FRIDAY, Dec. 13, 2019 (HealthDay News) -- For postmenopausal women, conjugated equine estrogen (CEE) alone is associated with a long-term decrease in breast cancer incidence, while CEE plus medroxyprogesterone acetate (MPA) is associated with increased incidence, according to a study presented at the annual San Antonio Breast Cancer Symposium, held from Dec. 10 to 14 in Texas.
Rowan T. Chlebowski, M.D., Ph.D., from the Harbor-UCLA Medical Center in Torrance, California, and colleagues examined the long-term effect of CEE plus MPA versus placebo for women with a uterus or CEE alone versus placebo for women with prior hysterectomy. Participants were postmenopausal women aged 50 to 79 years.
The researchers found that CEE use alone was associated with a significantly reduced breast cancer incidence during the intervention period (hazard ratio, 0.76), with a greater reduction for women with no prior hormone therapy (HT) use and with a gap time of at least five years. Through 16.1 years of cumulative follow-up, CEE use alone continued to be associated with a significantly reduced incidence of breast cancer (hazard ratio, 0.77), while subgroup differences were no longer significant. CEE plus MPA use was associated with a significantly increased breast cancer incidence (hazard ratio, 1.26) during the intervention period, with a greater increase for women with prior HT use and women with a gap time of less than five years. CEE plus MPA continued to be associated with a significant increase in breast cancer incidence through 18.3 years of cumulative follow-up; subgroup differences were no longer significant.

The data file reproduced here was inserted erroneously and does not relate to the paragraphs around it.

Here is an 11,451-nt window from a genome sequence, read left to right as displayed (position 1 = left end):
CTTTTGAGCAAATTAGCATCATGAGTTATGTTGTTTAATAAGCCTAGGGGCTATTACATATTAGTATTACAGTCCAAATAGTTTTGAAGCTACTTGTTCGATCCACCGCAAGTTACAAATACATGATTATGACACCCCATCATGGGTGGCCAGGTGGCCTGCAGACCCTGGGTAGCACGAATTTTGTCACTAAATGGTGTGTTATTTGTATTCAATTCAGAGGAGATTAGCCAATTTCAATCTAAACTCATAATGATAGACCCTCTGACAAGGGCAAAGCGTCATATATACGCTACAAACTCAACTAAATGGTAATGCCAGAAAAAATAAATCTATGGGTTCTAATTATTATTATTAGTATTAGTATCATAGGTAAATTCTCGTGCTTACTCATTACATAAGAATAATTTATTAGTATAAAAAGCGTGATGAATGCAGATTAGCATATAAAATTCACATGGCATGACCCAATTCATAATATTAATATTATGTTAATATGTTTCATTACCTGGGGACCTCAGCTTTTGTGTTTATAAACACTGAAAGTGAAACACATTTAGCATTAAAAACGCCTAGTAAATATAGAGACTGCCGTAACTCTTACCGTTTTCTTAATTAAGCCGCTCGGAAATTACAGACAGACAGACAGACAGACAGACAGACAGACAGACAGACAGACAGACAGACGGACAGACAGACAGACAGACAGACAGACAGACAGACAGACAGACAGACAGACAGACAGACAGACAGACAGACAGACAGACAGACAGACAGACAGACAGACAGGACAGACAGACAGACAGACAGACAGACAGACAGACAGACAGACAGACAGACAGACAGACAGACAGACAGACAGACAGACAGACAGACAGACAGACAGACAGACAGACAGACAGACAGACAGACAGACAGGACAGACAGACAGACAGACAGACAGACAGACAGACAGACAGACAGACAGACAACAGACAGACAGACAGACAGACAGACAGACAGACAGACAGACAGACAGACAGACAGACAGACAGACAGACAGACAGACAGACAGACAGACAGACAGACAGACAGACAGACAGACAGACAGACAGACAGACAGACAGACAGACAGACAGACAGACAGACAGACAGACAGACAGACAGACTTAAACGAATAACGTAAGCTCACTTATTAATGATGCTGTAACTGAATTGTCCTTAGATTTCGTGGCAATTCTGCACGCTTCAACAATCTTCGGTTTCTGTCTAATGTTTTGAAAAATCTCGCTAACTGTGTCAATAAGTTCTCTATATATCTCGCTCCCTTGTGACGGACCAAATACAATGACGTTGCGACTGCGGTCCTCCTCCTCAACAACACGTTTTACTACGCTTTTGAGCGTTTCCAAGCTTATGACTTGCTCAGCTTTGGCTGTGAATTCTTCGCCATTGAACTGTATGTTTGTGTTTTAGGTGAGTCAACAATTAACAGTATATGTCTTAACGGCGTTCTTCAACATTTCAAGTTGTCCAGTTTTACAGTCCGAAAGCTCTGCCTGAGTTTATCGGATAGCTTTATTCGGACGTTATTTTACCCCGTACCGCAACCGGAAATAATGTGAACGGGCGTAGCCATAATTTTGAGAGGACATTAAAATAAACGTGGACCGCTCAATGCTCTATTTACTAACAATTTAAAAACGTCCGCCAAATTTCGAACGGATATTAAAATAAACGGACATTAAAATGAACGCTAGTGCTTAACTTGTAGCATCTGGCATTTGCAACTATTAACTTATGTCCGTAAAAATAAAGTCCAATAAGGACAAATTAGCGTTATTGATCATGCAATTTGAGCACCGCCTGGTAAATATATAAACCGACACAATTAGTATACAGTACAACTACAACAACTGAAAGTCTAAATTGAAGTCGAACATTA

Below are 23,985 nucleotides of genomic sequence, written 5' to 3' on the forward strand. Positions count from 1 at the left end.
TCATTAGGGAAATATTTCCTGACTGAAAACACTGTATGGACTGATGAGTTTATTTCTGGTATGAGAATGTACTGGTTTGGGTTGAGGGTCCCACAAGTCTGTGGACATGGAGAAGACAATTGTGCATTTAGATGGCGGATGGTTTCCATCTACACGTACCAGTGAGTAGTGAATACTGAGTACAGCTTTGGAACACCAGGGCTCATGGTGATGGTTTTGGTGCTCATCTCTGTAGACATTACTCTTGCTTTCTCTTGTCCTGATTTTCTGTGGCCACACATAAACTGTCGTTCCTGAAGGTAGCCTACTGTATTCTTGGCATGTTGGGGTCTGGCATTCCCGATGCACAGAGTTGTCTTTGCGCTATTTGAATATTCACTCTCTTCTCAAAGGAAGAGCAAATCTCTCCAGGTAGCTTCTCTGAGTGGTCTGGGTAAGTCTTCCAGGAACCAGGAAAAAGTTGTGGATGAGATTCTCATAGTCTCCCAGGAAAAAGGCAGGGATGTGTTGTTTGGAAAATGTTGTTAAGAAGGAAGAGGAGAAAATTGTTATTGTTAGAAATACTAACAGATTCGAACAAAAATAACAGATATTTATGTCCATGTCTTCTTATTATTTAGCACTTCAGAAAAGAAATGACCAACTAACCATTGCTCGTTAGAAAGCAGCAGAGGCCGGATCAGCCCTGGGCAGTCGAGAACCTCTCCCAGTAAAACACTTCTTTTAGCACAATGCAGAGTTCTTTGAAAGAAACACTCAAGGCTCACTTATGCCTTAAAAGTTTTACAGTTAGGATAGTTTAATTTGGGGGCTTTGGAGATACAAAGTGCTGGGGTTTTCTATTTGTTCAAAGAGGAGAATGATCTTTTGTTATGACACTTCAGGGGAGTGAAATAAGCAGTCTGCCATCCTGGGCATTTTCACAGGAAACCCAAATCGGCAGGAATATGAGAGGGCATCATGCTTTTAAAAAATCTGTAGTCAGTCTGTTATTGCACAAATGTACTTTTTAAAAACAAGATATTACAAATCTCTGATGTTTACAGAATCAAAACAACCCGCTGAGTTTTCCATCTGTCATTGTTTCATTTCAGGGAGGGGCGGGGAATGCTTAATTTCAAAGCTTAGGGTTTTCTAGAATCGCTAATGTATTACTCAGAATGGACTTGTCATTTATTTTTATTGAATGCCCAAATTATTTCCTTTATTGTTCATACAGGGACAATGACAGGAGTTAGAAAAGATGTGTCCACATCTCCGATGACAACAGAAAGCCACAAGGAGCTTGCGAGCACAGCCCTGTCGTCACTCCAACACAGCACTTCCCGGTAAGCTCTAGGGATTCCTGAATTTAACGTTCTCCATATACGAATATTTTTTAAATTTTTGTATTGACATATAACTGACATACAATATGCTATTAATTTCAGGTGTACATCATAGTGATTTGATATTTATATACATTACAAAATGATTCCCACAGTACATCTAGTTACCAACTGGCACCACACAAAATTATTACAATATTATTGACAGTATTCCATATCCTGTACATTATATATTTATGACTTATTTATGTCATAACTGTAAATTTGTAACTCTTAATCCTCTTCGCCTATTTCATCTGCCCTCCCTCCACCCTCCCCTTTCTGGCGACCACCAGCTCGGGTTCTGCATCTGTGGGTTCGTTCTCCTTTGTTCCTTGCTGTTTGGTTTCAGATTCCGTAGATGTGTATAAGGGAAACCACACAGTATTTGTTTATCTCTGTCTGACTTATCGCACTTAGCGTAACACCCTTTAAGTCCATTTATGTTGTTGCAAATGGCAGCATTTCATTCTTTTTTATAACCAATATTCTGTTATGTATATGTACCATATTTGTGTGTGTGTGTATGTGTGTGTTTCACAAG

"The discordance between the randomized clinical trial findings with respect to estrogen alone use and observational findings are difficult to reconcile," Chlebowski said in a statement.
One author disclosed financial ties to the pharmaceutical industry.